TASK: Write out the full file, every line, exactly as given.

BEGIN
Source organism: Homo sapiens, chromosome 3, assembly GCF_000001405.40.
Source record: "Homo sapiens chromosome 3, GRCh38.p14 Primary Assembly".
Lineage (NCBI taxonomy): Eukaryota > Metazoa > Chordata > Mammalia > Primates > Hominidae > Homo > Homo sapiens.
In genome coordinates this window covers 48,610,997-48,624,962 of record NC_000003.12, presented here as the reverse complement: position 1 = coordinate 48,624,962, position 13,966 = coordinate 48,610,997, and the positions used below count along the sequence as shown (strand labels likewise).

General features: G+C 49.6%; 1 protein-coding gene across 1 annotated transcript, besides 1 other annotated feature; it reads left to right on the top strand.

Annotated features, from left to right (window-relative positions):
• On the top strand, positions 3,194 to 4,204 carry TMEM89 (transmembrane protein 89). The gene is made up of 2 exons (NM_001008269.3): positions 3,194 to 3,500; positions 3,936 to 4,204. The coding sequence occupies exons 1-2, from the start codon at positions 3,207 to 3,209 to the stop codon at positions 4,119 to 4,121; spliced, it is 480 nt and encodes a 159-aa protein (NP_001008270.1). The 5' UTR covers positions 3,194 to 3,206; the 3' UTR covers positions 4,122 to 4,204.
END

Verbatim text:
Source organism: Homo sapiens, chromosome 3, assembly GCF_000001405.40.
Source record: "Homo sapiens chromosome 3, GRCh38.p14 Primary Assembly".
Lineage (NCBI taxonomy): Eukaryota > Metazoa > Chordata > Mammalia > Primates > Hominidae > Homo > Homo sapiens.
In genome coordinates this window covers 48,610,997-48,624,962 of record NC_000003.12, presented here as the reverse complement: position 1 = coordinate 48,624,962, position 13,966 = coordinate 48,610,997, and the positions used below count along the sequence as shown (strand labels likewise).

General features: G+C 49.6%; 1 protein-coding gene across 1 annotated transcript, besides 1 other annotated feature; it reads left to right on the top strand.

Annotated features, from left to right (window-relative positions):
• On the top strand, positions 3,194 to 4,204 carry TMEM89 (transmembrane protein 89). The gene is made up of 2 exons (NM_001008269.3): positions 3,194 to 3,500; positions 3,936 to 4,204. The coding sequence occupies exons 1-2, from the start codon at positions 3,207 to 3,209 to the stop codon at positions 4,119 to 4,121; spliced, it is 480 nt and encodes a 159-aa protein (NP_001008270.1). The 5' UTR covers positions 3,194 to 3,206; the 3' UTR covers positions 4,122 to 4,204.